Every now and then I come across a bird sporting some white feathers. Perhaps it is because these white feathers stand out most on a bird that is otherwise black, that the species involved is often a Blackbird, Jackdaw or Carrion Crow. Such plumage abnormalities are, however, likely to be more widespread than this and this is why the BTO is carrying out a study to examine the incidence of abnormal plumage across a range of species.
The presence of one or more white feathers often results from some non-heritable cause, such as disease, food deficiency or trauma. In other cases, the cause may be under genetic control. Perhaps the best-known of these is albinism or partial albinism. However, the definition of what constitutes an albino or partial albino is rather precise and most of the cases involving aberrant white feathering in birds are usually either a form of leucism or result from some non-heritable cause.
White feathers can occur where the normal colour pigments (e.g. melanin) are missing. The resulting feathers are often weaker because of this and, therefore, more prone to wear and damage.
In some instances, the process works the other way and too much melanin is produced, resulting in feathers that are far darker than usual. There is, for example, a population of Great Tits in southeast England that have completely black heads, the white cheek feathers turned black by abnormal levels of pigment.
Other aberrations can produce feathers that appear washed out or, alternatively, more strongly coloured with a particular pigment. In some cases these may result from diet; I can recall a case from a few years ago where House Sparrows that had been feeding on fish pellets at a Salmon farm in Scotland had feathers that were a muddy shade of pink! The pellets contained a natural pink dye, used to give the Salmon a stronger colour, favoured by customers.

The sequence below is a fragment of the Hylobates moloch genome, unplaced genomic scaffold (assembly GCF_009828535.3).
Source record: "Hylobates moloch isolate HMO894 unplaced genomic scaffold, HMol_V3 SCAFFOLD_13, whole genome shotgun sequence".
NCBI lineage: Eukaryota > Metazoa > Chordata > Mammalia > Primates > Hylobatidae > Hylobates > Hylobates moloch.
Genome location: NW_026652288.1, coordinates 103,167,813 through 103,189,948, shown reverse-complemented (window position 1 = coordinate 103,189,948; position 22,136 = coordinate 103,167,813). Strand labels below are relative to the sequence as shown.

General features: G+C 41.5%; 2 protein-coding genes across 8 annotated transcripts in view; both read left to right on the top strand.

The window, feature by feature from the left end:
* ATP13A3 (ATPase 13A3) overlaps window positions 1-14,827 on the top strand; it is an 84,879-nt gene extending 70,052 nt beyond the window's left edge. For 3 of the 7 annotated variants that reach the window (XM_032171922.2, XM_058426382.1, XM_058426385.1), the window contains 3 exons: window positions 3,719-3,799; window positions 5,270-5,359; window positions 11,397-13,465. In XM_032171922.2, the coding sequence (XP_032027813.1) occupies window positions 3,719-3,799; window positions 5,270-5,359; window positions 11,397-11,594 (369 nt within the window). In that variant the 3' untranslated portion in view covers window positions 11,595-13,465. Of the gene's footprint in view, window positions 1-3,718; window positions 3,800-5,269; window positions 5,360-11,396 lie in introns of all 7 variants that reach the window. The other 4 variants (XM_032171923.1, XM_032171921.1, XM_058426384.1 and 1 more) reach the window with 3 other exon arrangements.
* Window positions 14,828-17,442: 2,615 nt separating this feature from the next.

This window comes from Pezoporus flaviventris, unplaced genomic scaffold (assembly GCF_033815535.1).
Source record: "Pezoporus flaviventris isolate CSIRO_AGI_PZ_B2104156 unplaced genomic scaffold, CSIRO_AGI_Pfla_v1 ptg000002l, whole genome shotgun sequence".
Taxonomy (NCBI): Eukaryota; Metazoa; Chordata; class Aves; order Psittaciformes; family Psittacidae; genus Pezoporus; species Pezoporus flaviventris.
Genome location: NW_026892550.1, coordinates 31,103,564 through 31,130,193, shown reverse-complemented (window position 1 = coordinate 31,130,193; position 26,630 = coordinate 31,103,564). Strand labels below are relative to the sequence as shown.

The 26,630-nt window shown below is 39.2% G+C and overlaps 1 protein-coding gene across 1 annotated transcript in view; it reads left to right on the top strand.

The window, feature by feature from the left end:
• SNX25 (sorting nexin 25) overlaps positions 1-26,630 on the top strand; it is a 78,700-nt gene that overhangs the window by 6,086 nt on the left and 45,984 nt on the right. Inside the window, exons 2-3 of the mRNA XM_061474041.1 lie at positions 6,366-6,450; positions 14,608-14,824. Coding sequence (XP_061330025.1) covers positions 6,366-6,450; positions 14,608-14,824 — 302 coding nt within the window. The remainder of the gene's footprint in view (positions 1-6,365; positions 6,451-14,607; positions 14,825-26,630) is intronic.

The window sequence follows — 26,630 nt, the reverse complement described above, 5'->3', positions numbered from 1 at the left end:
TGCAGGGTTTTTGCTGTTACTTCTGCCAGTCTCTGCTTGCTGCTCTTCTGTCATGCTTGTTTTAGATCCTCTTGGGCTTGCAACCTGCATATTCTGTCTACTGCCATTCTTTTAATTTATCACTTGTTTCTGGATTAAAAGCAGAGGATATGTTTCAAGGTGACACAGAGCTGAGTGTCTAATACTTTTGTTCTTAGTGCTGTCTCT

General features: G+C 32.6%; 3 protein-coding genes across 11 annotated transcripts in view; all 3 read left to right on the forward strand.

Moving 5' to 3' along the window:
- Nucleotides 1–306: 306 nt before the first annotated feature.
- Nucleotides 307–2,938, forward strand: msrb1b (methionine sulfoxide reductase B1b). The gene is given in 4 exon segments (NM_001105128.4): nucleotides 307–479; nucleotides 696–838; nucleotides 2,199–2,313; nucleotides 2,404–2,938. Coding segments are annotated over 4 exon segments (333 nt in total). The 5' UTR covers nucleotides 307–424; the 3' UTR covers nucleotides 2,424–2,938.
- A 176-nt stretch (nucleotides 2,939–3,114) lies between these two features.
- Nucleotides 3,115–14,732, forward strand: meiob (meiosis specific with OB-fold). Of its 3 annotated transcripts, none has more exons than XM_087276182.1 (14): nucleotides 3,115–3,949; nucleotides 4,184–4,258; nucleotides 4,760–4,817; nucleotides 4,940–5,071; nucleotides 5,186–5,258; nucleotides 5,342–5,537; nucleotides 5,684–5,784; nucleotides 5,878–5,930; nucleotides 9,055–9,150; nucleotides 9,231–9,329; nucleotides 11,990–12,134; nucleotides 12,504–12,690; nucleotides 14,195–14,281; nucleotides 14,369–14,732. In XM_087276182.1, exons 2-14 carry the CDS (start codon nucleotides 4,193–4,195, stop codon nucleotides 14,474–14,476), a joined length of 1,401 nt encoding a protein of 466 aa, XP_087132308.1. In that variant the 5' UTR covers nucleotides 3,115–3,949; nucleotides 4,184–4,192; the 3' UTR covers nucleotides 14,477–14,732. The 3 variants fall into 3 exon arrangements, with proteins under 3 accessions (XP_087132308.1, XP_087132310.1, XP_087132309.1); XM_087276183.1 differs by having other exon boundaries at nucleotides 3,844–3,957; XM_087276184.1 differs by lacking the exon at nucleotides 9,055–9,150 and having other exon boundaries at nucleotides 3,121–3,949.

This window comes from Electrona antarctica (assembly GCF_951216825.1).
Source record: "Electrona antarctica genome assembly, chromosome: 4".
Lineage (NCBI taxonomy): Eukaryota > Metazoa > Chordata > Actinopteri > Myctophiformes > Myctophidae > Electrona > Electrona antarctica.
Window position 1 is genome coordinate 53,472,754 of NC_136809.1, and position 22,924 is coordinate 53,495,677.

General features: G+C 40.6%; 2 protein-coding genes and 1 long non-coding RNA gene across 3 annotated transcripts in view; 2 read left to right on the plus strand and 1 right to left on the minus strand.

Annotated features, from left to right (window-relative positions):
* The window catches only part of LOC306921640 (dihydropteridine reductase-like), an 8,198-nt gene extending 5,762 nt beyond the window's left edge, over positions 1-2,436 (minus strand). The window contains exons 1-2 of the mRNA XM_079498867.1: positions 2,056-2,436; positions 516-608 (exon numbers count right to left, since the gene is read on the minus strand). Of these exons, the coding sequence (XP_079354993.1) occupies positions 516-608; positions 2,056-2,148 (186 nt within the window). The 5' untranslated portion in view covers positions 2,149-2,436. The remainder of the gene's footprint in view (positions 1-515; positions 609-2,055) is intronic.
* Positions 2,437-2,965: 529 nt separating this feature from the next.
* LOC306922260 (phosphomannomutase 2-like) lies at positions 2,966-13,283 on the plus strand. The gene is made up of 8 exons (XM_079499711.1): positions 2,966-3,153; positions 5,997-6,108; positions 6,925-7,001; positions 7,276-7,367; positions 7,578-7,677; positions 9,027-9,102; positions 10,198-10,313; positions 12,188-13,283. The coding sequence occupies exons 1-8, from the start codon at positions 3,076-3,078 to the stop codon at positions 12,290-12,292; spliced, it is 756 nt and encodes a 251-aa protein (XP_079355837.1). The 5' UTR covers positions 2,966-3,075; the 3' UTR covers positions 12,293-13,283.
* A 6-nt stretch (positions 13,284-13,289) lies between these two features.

One of the main problems with understanding the different abnormalities is that the naming of aberrations is based on the relevant gene action on the pigmentation process and not on the appearance of the final plumage colour. As observers, we see the final result not the process that brings it about, making it difficult to interpret which abnormalities occur in the wild. The BTO survey will provide some useful background figures but it will require detailed work to more fully understand the processes operating on individual birds. If you have seen a bird with abnormal plumage then the BTO would like to hear from you. You can either complete the survey online (www.bto.org/gbw) or request a paper recording form from, BTO Plumage Survey, The Nunnery, Thetford, Norfolk, IP24 2PU. Alternatively, email firstname.lastname@example.org.